|Libton “Babo” Mandoc
Libton is commonly known as “Babo” or Aunt in her community. When her husband died in a vehicular accident she was left to support her 10 children. The income she earned from weaving baskets is not sufficient to provide the basic needs of her family and therefore she decided to venture into various home-based business such as selling firewood, buy and sell Ready-to-Wear (RTW) apparels, planted her own vegetable garden, and also worked as rice/corn harvester. While she was able to send her children to high school none of them pursued college level due to financial limitation. Her only hope now is for her youngest son to graduate and finish his degree in Public Administration. Babo is the trainer and leader in this group of weavers and constantly reminds her members the importance of quality which leads to customer loyalty. She is very thankful to all the individuals who patronize their product and words cannot describe how grateful she is to HELP Foundation for this wonderful opportunity to help elevate their means of living and eventually escape poverty.
|Bidori “Bidor” Anton Mando
Growing up in a Muslim household she was never used to making her own decisions. She was 21 years old when her husband’s siblings considered her to be his wife. It was on her wedding day when she first met her husband and instantly fell in-love with him. She admires him because he is a good husband, hardworking, and does not smoke nor drink alcohol. Two of their 4 children were able to attend college but due to financial difficulties they were not able to finish their degree. When she is not weaving she works as rice harvester and earns 100 to 150 pesos ($2-$4) a day. Bidor is sincerely grateful to the people out there who buys their handmade bayongs and most especially to Mr. & Mrs. Keith Hooper who diligently promote their product.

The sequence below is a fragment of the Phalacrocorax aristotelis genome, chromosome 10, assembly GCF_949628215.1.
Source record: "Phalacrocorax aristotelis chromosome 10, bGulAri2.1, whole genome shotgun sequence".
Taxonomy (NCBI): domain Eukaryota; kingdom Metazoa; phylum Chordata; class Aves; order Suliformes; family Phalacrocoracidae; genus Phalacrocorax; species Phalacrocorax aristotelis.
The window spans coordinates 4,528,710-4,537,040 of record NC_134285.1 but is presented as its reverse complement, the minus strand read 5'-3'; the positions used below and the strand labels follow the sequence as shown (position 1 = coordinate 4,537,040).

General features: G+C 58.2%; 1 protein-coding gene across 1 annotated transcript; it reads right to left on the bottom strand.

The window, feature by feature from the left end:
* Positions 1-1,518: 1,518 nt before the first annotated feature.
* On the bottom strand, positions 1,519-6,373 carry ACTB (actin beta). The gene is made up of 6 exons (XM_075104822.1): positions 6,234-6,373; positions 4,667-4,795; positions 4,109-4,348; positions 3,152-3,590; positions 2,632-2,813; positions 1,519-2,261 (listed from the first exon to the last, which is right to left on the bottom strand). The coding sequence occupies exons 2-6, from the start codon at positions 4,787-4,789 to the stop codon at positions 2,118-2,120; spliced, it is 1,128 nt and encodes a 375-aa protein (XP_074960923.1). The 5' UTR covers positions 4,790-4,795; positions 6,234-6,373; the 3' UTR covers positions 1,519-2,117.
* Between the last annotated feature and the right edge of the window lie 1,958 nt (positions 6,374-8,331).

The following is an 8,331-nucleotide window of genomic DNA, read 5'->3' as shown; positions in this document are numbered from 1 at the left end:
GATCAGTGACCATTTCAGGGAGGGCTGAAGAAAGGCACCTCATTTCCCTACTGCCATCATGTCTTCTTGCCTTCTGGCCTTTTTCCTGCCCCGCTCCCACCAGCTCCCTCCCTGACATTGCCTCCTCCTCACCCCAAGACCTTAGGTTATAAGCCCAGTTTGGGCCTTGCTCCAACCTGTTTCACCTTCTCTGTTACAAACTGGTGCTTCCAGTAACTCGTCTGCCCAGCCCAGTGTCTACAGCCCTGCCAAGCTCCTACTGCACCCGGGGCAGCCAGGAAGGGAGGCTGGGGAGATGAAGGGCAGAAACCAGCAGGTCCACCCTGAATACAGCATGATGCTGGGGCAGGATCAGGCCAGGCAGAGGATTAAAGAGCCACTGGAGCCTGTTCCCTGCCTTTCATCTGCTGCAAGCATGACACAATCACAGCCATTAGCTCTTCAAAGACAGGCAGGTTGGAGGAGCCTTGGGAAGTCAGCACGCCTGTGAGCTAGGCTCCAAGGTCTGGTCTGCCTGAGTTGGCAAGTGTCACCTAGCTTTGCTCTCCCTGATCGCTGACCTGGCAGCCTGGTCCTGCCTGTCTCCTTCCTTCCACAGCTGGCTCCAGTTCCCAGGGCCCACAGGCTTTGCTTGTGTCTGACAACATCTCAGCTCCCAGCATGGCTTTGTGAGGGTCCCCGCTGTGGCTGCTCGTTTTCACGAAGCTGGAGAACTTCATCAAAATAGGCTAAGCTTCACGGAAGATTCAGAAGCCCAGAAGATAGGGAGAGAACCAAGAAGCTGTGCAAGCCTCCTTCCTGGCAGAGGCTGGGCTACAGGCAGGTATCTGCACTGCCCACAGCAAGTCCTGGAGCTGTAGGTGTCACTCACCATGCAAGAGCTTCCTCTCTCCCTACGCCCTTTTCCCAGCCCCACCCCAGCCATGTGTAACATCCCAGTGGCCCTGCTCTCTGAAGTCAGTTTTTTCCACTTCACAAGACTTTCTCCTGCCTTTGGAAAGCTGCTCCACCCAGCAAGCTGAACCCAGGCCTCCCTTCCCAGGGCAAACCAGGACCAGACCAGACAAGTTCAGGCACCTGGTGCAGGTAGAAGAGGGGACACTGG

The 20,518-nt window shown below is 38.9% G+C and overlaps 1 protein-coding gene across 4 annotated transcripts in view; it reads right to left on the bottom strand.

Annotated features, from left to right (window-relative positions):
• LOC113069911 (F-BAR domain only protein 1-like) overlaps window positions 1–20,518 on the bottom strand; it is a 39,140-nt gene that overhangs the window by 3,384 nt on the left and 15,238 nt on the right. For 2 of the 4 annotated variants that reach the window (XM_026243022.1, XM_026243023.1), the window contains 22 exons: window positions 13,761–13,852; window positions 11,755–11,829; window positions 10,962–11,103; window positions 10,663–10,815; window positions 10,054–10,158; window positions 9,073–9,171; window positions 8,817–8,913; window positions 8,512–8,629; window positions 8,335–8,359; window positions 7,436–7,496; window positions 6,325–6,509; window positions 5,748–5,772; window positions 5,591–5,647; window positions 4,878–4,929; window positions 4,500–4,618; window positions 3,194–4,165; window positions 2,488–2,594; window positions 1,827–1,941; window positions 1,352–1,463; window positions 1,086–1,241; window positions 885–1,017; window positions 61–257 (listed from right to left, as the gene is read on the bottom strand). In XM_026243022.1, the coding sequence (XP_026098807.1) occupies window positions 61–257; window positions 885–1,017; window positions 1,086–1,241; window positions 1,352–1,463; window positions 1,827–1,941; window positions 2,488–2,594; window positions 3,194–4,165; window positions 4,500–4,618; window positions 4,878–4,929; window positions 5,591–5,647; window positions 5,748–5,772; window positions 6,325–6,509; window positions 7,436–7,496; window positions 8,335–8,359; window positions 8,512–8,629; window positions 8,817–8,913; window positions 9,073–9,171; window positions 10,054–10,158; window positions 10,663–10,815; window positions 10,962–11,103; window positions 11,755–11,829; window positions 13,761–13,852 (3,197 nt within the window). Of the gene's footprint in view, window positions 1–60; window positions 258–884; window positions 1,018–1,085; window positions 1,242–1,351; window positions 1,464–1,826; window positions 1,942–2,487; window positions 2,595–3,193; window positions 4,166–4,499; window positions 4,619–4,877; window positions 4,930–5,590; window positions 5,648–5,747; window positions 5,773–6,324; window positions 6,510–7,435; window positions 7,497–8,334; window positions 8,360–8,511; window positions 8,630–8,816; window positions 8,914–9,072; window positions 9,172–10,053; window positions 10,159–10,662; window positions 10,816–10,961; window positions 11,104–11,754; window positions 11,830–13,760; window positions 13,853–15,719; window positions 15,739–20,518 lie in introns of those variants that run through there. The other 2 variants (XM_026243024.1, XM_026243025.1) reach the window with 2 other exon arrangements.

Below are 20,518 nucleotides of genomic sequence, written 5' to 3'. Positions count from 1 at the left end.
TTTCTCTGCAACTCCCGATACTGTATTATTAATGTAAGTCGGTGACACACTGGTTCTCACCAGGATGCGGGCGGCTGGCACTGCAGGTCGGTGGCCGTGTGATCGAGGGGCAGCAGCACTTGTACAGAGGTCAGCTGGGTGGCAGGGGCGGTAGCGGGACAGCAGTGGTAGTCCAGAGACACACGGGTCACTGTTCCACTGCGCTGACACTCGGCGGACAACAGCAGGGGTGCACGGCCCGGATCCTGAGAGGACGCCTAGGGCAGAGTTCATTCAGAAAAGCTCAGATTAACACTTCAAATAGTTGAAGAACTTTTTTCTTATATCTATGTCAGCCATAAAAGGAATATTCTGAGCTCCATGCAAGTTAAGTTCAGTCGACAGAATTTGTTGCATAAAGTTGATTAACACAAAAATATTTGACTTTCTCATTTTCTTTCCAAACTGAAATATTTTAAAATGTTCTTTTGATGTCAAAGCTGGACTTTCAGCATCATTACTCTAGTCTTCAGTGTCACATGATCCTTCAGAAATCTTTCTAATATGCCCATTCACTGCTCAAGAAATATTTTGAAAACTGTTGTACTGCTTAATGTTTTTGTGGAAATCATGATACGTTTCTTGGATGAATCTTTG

Liling first trained basket weaving with Babo in 2012. She never finished school and got married when she was 24 years old. Like the others it was her father who decided whom she will marry and once the decision is final nobody is allowed to refuse. Married life was never easy, to help her husband sustain their 6 children she works as corn harvester and earn 12 pesos or 11 cents per one sack of corn harvested. They have to do different jobs all year round to be able to support and send all children to school. She is very happy for this remarkable opportunity to work with the weavers and she hopes that one day she will have the chance to meet the wonderful people who supported their livelihood project.
|Pizunuran “Pizu” Tantos
Pizu is the mother of Zobira, a little girl who was found to be severely malnourished, and through the assistance of HELP Foundation health workers, Zobira who was 2 years old then was provided with immediate rehabilitation needs. It took us 2 long years to finally see her walk and talk. Zobira is 12 years old now, a 4th grade elementary student. Life is never easy for Pizu, she never attended school due to the long distance between her house and school and their only means of transportation is walking. She works several jobs as harvester, gardener, and weaver to help her physically impaired husband support their family. She wanted to give her children a good life and hope that one day she will see them finish college and get a decent job. Pizu is most thankful to HELP Foundation for giving her daughter a second chance to life. Her dream is for her to finish school and marry the man she loves.
|Anisah M. Naga
The name Anisah in Muslim means a good friend or a friendly person. Anisah has been weaving bayongs since this project started in Kalilangan, Bukidnon last 2011. To help her husband provide for their 6 children, Anisah works as a Barangay (village) Health Worker and earns an income of 1,000 pesos or $ 22 every month. Her responsibilities as BHW include distribution of free vitamins, conducts survey in the community, and assists midwives at the health center. Her children is her inspiration to work harder and wishes for them to finish their college degree.